Attorney General Defends Couple’s Second Amendment Rights

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Two Missourians who guarded their home against trespassing protesters were charged with felony unlawful use of a weapon on Monday. Hours later, the Missouri Attorney General decided enough was enough.

St. Louis Circuit Attorney Kim Gardner said in a statement: “It is illegal to wave weapons in a threatening manner — that is unlawful in the city of St. Louis.”

She added that Mark and Patricia McCloskey, who are both personal injury attorneys would likely be sentenced to a diversion program, not jail if convicted.

A diversion program for the McCloskeys would likely mean completing community service hours, anger management, or a racial awareness program.

The McCloskeys attorney said he found the decision to charge disheartening as he believed “no crime was committed.”

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Attorney General Defends Second Amendment Rights

Only hours after Kim Gardner’s charges, Missouri Attorney General Eric Schmitt filed a brief seeking to dismiss.

In a prepared statement, the Attorney General said: “The right to keep and bear arms is given the highest level of protection in our constitution and our laws, including the Castle Doctrine, which provides broad rights to Missourians who are protecting their property and lives from those who wish to do them harm.”

The McCloskeys had stated previously that they were defending themselves from a crowd of protesters, some of whom had violently threatened them, after breaking into a private street that included no trespassing signs and iron gates.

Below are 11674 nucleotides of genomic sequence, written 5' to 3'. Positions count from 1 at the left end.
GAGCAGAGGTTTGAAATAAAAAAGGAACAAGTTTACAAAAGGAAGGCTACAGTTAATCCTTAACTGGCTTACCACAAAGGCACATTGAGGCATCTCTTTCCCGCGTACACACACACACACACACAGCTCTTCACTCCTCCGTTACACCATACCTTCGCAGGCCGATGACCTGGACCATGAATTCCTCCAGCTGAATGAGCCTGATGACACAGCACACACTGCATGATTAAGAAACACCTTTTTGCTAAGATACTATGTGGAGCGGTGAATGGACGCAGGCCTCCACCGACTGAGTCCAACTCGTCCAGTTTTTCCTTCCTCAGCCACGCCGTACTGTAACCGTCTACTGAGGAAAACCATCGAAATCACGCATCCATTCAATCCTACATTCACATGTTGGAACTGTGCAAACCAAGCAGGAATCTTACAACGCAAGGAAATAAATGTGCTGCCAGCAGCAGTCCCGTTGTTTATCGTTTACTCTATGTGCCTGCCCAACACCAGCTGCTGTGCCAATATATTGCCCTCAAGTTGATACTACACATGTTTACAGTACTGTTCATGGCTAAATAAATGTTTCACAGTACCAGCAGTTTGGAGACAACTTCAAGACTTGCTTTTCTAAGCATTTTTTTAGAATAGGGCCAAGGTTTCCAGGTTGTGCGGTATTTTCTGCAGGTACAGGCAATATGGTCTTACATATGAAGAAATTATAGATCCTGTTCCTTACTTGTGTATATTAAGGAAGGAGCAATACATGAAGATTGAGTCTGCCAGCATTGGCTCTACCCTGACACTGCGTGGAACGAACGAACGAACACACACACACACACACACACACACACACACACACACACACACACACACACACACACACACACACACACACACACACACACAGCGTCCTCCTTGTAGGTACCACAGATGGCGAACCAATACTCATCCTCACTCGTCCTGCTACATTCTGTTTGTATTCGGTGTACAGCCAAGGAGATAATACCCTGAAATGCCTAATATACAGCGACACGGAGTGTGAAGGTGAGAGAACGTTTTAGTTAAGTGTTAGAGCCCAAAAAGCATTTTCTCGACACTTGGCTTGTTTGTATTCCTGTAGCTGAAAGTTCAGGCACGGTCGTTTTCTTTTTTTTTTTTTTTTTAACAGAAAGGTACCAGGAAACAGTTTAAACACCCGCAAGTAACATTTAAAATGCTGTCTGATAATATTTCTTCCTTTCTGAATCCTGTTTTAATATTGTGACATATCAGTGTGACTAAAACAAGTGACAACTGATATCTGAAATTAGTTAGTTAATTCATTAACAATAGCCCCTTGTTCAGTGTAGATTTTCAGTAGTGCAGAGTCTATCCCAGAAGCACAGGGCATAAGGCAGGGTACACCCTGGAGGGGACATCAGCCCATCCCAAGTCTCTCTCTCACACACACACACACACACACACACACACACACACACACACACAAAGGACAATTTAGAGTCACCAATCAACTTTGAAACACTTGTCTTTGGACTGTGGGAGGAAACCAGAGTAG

The Attorney General’s statement continued: “Despite this, Circuit Attorney Gardner filed suit against the McCloskeys, who, according to published reports, were defending their property and safety. As Missouri’s Chief law enforcement officer, I won’t stand by while Missouri law is being ignored.”

Attorney General Schmitt also tweeted “Enough is enough.”

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Missouri’s Castle Doctrine Law

In Missouri, the castle doctrine law is recognized, and Attorney Gardner never stated why it wasn’t relevant in the McCloskeys case.

The ‘castle doctrine’ law “allows residents to use force against intruders, without the duty to retreat, based on the notion that your home is your castle.”

This includes the use of deadly force, if the resident believes it necessary.

The question is whether the law saw the McCloskeys show of firepower as reasonable. For those who believe the protests are peaceful, it wouldn’t be.

For those who watch the riots, it would.

In 2016, a Missouri Court of Appeals determined that deadly force is only acceptable when protecting yourself or another from “imminent unlawful force.”

Once again, due to how quickly protests have become riots, the McCloskeys could have believed themselves to be in danger of imminent unlawful force.

Regardless, charging the McCloskeys for holding firearms goes against their Second Amendment rights.

So either way, Circuit Attorney Kim Gardner was overstepping with the charge.

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